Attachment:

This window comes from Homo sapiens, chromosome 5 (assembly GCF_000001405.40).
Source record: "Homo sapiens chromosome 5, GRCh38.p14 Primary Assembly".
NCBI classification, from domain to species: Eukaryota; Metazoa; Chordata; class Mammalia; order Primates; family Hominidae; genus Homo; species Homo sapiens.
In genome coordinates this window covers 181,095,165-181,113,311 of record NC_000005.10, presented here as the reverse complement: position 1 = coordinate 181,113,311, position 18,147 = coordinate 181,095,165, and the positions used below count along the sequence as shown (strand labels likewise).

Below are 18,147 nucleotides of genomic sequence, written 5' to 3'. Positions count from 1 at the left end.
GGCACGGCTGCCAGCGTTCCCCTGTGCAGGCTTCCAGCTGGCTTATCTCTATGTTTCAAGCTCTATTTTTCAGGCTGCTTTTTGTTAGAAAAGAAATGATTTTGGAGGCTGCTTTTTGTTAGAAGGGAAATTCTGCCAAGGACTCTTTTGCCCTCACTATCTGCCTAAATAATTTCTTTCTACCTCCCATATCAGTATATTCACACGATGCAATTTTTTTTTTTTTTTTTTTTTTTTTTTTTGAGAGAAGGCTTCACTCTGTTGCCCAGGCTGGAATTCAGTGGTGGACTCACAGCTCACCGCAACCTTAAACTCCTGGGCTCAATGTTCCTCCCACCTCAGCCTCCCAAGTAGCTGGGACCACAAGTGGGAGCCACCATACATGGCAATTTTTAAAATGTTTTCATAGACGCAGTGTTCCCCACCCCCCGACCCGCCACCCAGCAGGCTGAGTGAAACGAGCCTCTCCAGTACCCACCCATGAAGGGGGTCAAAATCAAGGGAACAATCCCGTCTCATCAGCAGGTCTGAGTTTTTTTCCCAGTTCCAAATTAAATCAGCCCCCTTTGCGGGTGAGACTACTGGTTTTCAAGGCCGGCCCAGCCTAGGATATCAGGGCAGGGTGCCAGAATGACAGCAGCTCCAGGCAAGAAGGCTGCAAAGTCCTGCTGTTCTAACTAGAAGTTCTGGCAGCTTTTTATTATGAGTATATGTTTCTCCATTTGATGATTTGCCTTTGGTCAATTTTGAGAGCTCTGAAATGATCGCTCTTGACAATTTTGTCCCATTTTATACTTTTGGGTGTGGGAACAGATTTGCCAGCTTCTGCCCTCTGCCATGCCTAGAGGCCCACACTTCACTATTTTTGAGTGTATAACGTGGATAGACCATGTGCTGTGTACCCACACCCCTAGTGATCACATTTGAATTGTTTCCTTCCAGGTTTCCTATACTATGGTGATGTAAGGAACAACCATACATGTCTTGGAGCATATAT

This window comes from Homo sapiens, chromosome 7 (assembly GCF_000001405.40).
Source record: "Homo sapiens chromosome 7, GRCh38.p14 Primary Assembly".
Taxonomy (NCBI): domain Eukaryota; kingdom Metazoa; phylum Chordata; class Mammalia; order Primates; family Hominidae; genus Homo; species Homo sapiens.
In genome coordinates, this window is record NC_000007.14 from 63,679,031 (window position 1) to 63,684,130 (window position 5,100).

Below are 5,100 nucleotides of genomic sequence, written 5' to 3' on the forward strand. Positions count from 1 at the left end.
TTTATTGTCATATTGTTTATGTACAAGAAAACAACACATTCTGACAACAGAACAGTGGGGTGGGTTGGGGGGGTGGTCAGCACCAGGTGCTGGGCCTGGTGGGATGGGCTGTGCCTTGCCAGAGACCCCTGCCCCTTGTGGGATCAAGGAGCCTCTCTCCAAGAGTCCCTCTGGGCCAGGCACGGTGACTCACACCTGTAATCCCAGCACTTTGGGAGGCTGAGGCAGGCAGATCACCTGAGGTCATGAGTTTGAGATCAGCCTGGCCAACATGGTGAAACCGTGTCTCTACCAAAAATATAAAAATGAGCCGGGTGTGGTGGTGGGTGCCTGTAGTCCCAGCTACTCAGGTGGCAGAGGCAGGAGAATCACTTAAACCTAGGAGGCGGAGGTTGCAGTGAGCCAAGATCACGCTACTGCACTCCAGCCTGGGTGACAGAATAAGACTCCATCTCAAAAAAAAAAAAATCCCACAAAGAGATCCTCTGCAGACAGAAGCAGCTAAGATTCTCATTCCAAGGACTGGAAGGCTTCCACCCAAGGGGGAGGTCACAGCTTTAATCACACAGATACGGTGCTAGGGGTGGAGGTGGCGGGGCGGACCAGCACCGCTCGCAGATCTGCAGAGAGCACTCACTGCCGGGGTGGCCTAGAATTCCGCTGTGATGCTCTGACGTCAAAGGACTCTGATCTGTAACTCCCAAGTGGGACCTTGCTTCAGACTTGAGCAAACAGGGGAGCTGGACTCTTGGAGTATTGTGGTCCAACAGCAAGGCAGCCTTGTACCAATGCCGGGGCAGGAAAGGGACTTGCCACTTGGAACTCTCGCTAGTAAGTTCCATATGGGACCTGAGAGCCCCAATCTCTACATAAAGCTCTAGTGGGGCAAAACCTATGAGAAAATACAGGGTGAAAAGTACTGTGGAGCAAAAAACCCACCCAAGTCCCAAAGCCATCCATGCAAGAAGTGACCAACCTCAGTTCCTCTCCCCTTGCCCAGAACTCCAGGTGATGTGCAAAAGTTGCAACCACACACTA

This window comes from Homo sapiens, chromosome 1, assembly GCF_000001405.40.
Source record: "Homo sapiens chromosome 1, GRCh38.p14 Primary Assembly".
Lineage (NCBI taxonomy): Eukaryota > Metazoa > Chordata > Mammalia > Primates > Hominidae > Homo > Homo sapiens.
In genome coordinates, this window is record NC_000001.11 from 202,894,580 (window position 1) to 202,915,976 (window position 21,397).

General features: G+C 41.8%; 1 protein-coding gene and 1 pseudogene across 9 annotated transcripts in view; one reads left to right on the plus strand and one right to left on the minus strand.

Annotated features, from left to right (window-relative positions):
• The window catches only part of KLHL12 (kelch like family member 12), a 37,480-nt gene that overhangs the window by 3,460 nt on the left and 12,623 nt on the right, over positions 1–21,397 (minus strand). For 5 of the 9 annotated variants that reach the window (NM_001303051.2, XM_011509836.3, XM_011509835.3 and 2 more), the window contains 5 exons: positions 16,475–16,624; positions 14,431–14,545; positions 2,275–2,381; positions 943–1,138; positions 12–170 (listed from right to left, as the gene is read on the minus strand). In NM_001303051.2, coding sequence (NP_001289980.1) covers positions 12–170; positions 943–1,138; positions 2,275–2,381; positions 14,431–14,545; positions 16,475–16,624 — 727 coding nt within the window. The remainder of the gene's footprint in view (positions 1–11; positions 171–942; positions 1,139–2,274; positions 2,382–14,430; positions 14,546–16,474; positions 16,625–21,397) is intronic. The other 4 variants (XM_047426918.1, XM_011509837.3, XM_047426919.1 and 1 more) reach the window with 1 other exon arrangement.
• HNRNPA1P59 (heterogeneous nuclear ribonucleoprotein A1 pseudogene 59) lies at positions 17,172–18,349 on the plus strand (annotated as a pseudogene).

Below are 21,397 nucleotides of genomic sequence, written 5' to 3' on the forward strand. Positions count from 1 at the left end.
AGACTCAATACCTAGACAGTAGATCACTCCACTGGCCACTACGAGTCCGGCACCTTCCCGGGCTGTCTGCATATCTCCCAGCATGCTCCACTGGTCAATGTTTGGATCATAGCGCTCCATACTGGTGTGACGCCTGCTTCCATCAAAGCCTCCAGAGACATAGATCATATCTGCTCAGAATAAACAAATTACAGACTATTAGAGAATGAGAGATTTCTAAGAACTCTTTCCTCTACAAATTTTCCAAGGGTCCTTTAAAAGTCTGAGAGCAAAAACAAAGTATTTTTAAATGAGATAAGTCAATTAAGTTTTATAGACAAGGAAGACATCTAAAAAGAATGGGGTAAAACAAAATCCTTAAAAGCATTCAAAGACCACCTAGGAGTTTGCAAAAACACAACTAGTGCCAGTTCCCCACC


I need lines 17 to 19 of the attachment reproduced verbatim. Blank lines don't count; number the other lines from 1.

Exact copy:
General features: G+C 41.8%; 1 protein-coding gene and 1 pseudogene across 9 annotated transcripts in view; one reads left to right on the plus strand and one right to left on the minus strand.

Annotated features, from left to right (window-relative positions):
• The window catches only part of KLHL12 (kelch like family member 12), a 37,480-nt gene that overhangs the window by 3,460 nt on the left and 12,623 nt on the right, over positions 1–21,397 (minus strand). For 5 of the 9 annotated variants that reach the window (NM_001303051.2, XM_011509836.3, XM_011509835.3 and 2 more), the window contains 5 exons: positions 16,475–16,624; positions 14,431–14,545; positions 2,275–2,381; positions 943–1,138; positions 12–170 (listed from right to left, as the gene is read on the minus strand). In NM_001303051.2, coding sequence (NP_001289980.1) covers positions 12–170; positions 943–1,138; positions 2,275–2,381; positions 14,431–14,545; positions 16,475–16,624 — 727 coding nt within the window. The remainder of the gene's footprint in view (positions 1–11; positions 171–942; positions 1,139–2,274; positions 2,382–14,430; positions 14,546–16,474; positions 16,625–21,397) is intronic. The other 4 variants (XM_047426918.1, XM_011509837.3, XM_047426919.1 and 1 more) reach the window with 1 other exon arrangement.